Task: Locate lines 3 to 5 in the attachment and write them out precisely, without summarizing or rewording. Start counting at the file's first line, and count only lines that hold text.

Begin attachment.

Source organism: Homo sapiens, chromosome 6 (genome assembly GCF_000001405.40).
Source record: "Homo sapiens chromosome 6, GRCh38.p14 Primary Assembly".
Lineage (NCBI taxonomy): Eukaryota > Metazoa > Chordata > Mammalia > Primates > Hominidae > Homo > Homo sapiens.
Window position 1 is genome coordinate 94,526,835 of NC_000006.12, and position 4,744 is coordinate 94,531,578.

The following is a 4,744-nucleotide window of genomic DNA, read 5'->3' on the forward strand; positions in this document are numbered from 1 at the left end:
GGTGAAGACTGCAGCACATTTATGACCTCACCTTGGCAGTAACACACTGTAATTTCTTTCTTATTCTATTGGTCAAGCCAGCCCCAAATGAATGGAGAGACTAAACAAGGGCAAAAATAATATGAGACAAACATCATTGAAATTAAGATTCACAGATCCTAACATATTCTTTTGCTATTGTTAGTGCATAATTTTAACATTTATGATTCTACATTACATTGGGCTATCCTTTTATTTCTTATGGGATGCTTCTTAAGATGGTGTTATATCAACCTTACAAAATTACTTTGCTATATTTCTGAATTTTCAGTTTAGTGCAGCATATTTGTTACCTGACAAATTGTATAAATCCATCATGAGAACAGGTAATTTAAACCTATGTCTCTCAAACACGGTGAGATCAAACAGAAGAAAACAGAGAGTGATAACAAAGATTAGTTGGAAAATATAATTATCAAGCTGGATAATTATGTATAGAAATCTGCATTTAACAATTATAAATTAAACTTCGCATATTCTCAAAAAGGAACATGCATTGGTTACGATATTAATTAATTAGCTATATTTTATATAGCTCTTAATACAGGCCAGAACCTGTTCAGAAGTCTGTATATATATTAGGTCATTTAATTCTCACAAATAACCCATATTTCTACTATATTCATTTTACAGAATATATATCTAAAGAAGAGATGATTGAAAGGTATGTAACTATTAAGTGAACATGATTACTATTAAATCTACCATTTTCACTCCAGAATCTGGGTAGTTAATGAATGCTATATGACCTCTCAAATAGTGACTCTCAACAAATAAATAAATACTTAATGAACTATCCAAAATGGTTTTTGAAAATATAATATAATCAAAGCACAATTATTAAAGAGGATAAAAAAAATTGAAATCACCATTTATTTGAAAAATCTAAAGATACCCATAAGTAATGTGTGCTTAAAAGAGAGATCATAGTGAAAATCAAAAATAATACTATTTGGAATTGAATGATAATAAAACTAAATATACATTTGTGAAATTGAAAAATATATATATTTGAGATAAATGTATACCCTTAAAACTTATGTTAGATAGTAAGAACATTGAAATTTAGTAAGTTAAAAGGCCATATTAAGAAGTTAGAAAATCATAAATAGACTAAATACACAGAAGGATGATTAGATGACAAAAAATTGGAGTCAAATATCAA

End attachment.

Lineage (NCBI taxonomy): Eukaryota > Metazoa > Chordata > Mammalia > Primates > Hominidae > Homo > Homo sapiens.
Window position 1 is genome coordinate 94,526,835 of NC_000006.12, and position 4,744 is coordinate 94,531,578.

The following is a 4,744-nucleotide window of genomic DNA, read 5'->3' on the forward strand; positions in this document are numbered from 1 at the left end: